Stable Bio-oil Production from Proteinaceous Cyanobacteria: Tail Gas Reactive Pyrolysis of Spirulina
journal contributionposted on 17.05.2016 by Bruna M. E. Chagas, Charles A. Mullen, Christina Dorado, Yaseen Elkasabi, Akwasi A. Boateng, Marcus A.F. Melo, Carlos H. Ataíde
Any type of content formally published in an academic journal, usually following a peer-review process.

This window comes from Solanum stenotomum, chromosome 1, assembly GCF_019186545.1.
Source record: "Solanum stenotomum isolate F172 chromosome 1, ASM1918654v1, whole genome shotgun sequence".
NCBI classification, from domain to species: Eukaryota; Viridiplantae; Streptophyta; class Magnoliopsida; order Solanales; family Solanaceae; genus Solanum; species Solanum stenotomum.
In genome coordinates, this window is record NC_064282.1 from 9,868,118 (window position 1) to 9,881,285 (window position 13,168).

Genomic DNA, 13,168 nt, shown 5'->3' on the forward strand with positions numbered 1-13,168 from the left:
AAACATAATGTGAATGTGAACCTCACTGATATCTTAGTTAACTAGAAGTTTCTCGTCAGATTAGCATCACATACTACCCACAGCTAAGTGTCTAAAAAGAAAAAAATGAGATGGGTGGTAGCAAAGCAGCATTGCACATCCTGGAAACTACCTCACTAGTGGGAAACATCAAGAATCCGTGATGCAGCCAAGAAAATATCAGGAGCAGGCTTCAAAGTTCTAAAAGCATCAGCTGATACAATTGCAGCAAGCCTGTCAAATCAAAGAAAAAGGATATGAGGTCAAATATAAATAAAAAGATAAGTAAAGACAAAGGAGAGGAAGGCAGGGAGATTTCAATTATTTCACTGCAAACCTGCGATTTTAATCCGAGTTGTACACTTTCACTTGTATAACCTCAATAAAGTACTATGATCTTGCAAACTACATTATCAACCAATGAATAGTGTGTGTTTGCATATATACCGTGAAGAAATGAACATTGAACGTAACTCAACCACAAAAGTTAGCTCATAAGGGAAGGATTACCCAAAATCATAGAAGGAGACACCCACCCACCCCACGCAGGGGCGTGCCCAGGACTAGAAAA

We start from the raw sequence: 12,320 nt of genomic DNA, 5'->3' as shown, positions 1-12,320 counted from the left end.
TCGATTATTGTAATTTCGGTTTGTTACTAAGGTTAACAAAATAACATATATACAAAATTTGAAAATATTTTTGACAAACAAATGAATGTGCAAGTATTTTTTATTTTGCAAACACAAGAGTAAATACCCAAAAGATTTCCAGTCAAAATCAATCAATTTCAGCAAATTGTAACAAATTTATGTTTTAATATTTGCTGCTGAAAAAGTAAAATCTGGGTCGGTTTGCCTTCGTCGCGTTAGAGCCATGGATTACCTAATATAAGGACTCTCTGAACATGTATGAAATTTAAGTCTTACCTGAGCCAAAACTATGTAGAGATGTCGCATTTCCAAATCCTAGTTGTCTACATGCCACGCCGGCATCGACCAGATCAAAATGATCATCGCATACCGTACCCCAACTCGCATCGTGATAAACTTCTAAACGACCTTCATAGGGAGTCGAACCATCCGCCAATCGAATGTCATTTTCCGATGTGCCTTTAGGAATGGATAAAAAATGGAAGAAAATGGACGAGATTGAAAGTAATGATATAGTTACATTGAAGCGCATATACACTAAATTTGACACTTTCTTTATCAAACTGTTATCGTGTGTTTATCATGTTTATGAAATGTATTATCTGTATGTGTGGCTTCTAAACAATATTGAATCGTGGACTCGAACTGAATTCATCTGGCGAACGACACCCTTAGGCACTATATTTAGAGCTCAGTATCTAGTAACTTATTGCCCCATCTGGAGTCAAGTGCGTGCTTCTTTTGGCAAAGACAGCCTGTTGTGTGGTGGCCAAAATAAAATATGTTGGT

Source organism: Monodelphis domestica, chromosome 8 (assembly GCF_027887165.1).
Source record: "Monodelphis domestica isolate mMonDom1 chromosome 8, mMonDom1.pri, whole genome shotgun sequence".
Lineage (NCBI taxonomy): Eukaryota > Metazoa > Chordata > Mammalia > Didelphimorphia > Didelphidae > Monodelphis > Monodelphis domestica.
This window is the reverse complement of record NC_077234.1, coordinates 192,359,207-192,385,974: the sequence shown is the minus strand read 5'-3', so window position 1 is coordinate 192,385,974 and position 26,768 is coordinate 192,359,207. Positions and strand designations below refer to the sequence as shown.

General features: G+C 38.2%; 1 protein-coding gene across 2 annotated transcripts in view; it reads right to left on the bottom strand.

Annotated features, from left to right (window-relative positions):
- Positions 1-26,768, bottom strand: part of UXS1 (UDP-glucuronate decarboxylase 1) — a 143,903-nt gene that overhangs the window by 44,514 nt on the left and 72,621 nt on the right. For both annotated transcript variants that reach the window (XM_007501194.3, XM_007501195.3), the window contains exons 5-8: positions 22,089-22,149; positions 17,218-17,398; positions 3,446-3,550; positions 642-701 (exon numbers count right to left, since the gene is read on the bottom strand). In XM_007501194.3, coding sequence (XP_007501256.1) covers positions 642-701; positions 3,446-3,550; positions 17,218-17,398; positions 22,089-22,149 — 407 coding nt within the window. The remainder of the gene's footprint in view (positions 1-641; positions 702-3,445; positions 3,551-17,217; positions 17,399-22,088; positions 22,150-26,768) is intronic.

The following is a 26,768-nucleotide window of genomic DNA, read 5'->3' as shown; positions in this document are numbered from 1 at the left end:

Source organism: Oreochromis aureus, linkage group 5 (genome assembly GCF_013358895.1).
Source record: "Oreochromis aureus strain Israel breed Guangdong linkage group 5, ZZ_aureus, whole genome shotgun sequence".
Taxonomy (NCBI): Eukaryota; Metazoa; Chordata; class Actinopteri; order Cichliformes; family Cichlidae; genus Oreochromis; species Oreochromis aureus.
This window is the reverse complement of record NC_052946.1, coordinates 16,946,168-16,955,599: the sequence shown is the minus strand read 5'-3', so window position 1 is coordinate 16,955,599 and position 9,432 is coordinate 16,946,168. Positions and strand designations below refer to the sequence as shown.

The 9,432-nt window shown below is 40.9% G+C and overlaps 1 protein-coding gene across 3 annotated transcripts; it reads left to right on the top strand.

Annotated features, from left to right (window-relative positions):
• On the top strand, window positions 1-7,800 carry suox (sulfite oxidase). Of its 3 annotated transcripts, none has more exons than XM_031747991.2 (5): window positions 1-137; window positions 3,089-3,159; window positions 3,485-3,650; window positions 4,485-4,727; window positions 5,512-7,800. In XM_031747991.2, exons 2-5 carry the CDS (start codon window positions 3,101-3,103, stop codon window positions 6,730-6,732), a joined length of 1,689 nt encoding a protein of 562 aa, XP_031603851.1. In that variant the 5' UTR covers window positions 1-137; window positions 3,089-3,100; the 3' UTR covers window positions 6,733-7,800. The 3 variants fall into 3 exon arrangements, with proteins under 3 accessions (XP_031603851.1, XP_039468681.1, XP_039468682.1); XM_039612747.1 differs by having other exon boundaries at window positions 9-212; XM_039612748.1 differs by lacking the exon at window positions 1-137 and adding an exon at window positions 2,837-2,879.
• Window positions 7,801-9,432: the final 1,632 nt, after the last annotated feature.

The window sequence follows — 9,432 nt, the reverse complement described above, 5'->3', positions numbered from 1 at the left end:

Pyrolysis of spirulina, a cyanobacteria with high levels of protein (74 wt %) and low levels of lipid (0.8 wt %) content, has the potential to produce fuels and platform chemicals that differ from those produced from lignocellulosic materials. The yields and product distribution from fluidized-bed pyrolysis of spirulina using the U.S. Department of Agriculture - Agricultural Research Service’s tail gas reactive pyrolysis (TGRP) process were evaluated and compared with those produced under an inert atmosphere. Important differences include improved performance of the system when using TGRP along with lower viscosity (77.6–148.5 cP at 27 °C) and higher energy content (32.5–33.5 MJ/kg) of the bio-oil compared to conventionally produced liquids. Chemically, the TGRP bio-oils were composed largely of aromatic hydrocarbons, phenols, and nitrogenated compounds. This more stable mixture allowed for distillation of the bio-oil into fractions with higher concentrations of certain platform chemicals including phenolics and nitrogenated compounds such as pyrrole. In addition to the liquid, the biochar and noncondensable gases had improved properties.